SummaryStudents learn about archives and primary sources as they research original historical documents. While preparing an imaginative first-person account as if witnessing an historical event, they learn to appreciate the value of the first-person, eye-witness account and understand its limitations. Note: The literacy activities for the Mechanics unit are based on physical themes that have broad application to our experience in the world — concepts of rhythm, balance, spin, gravity, levity, inertia, momentum, friction, stress and tension.
Engineering designs and technology evolve by building on the past accomplishments of others. When designing new and improved products engineers conduct historical research to learn what other engineers and inventors have created so they can learn from their mistakes and successes, and respect their patent rights. As bicycle mechanics and designers, the Wright brothers understood the science of forces and the laws of motion. When designing their prototype gliders and aircraft, they researched technical papers describing the aeronautical theories of the 1890s.
Each TeachEngineering lesson or activity is correlated to one or more K-12 science,
technology, engineering or math (STEM) educational standards.
All 100,000+ K-12 STEM standards covered in TeachEngineering are collected, maintained and packaged by the Achievement Standards Network (ASN),
a project of D2L (www.achievementstandards.org).
In the ASN, standards are hierarchically structured: first by source; e.g., by state; within source by type; e.g., science or mathematics;
within type by subtype, then by grade, etc.
Each TeachEngineering lesson or activity is correlated to one or more K-12 science, technology, engineering or math (STEM) educational standards.
All 100,000+ K-12 STEM standards covered in TeachEngineering are collected, maintained and packaged by the Achievement Standards Network (ASN), a project of D2L (www.achievementstandards.org).
In the ASN, standards are hierarchically structured: first by source; e.g., by state; within source by type; e.g., science or mathematics; within type by subtype, then by grade, etc.
After this activity, students should be able to:
- Students apply skills in analysis, synthesis, evaluation and explanation to their writing and speaking.
- Write and speak in the content areas using the technical vocabulary of the subject accurately.
- Understand how engineering designs and technology evolve by building on the past accomplishments of others
- Paper and pencils
- Access to the Internet
One hundred years ago, on December 17, 1903, on a lonely stretch of the North Carolina coast known as Kitty Hawk, the Wright brothers successfully completed the first mechanically-powered human flight. Because of the risk they might not succeed, the Wrights did not invite members of the press to witness the event.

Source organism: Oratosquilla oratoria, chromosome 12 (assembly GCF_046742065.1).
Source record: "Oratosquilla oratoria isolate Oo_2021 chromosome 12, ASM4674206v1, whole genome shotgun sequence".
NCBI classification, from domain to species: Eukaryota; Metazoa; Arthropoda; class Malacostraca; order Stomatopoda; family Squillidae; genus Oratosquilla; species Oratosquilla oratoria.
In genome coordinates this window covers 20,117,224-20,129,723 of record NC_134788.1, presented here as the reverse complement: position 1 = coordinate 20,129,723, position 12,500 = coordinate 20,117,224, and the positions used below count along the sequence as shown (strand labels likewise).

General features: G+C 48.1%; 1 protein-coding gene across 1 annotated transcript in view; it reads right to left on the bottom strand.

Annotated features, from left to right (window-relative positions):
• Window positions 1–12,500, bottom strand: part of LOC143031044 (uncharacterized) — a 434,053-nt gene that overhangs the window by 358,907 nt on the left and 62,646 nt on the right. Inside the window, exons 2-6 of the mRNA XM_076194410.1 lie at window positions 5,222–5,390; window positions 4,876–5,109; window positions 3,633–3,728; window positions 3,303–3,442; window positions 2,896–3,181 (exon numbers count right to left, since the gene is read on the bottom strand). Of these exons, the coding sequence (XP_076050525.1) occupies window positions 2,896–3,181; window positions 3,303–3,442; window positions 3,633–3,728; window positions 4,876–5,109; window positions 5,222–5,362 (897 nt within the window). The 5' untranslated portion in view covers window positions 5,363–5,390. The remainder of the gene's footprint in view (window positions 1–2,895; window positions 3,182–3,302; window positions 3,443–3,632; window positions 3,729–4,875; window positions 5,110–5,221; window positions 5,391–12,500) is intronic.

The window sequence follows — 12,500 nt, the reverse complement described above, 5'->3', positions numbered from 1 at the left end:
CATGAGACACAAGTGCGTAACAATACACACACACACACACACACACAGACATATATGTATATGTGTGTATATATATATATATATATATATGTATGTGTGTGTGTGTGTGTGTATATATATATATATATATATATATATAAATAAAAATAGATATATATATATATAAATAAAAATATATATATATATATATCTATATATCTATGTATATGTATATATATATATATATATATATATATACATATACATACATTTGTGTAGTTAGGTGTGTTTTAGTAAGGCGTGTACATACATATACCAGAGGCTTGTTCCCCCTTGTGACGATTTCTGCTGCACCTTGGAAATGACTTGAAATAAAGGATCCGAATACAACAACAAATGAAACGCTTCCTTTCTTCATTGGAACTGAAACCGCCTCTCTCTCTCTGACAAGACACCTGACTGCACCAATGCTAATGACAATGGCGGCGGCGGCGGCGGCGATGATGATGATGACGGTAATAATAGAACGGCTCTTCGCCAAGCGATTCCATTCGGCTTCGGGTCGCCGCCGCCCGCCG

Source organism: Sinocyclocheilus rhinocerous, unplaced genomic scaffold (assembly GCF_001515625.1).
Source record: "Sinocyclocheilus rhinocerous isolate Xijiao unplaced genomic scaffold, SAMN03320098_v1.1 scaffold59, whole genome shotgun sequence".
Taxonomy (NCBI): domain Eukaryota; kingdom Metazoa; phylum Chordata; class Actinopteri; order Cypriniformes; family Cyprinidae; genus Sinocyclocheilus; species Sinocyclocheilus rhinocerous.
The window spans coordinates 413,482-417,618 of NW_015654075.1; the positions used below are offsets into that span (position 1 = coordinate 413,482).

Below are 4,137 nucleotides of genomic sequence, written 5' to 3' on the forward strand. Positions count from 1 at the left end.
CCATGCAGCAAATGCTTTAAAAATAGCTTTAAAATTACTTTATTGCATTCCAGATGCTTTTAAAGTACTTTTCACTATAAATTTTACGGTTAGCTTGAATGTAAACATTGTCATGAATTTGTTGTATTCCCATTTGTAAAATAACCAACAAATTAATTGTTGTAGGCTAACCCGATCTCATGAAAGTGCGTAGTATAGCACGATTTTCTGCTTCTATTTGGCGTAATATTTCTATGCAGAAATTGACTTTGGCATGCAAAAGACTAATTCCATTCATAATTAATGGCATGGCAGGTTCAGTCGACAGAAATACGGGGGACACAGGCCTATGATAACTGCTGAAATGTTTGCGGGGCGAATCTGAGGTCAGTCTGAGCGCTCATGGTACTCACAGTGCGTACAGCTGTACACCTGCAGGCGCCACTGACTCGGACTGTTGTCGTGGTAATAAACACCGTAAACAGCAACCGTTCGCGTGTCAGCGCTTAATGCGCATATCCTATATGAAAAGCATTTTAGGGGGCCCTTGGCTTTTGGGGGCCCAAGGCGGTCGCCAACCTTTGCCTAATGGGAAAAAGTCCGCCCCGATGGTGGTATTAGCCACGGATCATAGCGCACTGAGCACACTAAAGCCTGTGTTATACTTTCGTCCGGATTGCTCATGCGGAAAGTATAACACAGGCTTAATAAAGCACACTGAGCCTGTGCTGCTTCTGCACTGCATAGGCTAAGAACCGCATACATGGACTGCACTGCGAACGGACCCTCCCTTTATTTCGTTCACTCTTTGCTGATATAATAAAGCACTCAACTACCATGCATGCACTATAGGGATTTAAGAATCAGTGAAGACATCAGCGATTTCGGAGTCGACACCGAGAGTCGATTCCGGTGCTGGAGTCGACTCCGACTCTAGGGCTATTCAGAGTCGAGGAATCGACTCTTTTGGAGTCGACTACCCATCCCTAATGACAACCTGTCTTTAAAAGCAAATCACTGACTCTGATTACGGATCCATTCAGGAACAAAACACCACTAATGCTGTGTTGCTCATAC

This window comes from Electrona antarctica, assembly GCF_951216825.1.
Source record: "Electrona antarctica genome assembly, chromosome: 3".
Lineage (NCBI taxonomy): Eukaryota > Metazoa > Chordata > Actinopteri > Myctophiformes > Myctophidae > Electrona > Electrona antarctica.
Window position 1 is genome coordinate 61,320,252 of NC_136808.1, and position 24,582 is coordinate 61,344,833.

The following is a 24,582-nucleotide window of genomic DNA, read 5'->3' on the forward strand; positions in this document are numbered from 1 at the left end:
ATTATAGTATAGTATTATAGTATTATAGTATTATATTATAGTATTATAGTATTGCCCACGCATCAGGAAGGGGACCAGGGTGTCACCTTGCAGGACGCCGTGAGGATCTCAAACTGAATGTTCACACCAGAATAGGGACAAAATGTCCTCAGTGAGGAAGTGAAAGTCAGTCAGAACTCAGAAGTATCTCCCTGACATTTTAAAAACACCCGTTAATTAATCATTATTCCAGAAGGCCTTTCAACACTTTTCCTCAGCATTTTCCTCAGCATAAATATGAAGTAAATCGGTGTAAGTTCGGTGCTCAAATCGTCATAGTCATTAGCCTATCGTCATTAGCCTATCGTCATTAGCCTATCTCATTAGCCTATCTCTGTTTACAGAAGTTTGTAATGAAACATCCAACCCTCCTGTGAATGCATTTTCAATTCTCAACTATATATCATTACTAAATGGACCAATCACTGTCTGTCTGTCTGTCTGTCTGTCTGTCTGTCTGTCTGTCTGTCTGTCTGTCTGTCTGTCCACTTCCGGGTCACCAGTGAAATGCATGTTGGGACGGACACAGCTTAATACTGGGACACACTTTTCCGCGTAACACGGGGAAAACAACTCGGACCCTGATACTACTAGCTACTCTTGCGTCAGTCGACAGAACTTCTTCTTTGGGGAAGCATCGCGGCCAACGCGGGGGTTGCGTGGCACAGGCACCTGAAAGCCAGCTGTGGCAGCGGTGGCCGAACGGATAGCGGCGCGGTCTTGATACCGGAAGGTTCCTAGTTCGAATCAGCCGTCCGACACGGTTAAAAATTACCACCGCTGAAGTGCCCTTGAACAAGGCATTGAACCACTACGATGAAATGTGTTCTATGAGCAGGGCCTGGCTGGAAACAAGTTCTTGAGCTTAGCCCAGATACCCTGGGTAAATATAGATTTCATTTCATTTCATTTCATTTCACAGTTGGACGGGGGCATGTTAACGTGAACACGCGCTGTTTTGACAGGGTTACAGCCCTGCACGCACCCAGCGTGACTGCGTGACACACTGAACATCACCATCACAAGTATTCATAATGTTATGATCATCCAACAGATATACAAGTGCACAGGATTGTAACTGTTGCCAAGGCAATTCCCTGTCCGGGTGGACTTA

"Five hundred years from now when Americans look back at this era, the greatest accomplishment of this century will be flight," said prominent historian Douglas Brinkley of the University of New Orleans." It was the beginning of seeing Earth as a whole. ... Humankind had been trying to figure out how to be airborne since our earliest days, and here on the shores of North Carolina it had occurred."
In this activity, you will become a witness to history. You will recreate this great historical moment in the style of the classic television program, "You Are There." Broadcast live from 1953-57, this TV show reconstructed significant historical events using authentic primary sources and actual quotations. Real CBS News reporters acted as if they were witnessing the events, interviewing participants "live." The series was based on a radio program of the same name that was broadcast from 1947-50. If you prepare a radio program instead of a television program you will not have to build props, but you will have to make up for the lack of visuals by describing the action.
Archive: A place or collection containing records, documents or other materials of historical interest.
Bias: An unfair judgment; prejudice.
Perspective: A mental view or outlook; point-of-view. The ability to perceive things in terms of their relative importance.
Posterity: Future generations.
Primary source/text: "Primary sources are materials produced by people or groups directly involved in the event or topic under consideration, either as participants or witnesses. Examples of primary texts include eyewitness accounts, decrees, letters and diaries, newspapers and magazines, speeches, autobiographies, and treatises. Tax rolls, census data, and marriage, birth and death registers are also primary texts. In addition, historians ... [use] coins, works of art, or archaeological remains...The most important characteristics of a primary text, in other words, are that it was created at the time of the event under analysis and that it is not interpreted. It is primary and not derivative." (Source: Rampolla, Mary Lynn. A Pocket Guide to Writing in History, 2001, 4).
Secondary source/text: Interpretation of a primary text. Secondary sources include articles, textbooks, movies, maps and statistical charts.
December 17, 2003, marked the 100-year anniversary of the Wright brothers' first flight with an attempted recreation by a reverse-engineered replica of the original 1903 Flyer the Wright brothers flew at Kitty Hawk, North Carolina. Although weather conditions prevented the fragile little replica Flyer from actually taking off, the attempt conveyed the challenges the Wrights had to overcome to realize the dream of human flight.
In this activity, students present a recreation of the Wright brothers' first flight in the style of a popular 1950s CBS television program called "You Are There." The program premise was that real network correspondents reported events as if they were presenting live television news coverage of a memorable moment in history.
Divide the class into teams for various tasks: Research, scriptwriting, cast, set design, videography. The teacher acts as director.
To prepare the script for your program "First Flight," use authentic primary sources and learn about the television program, "You Are There." See the References section for student background reading and research materials.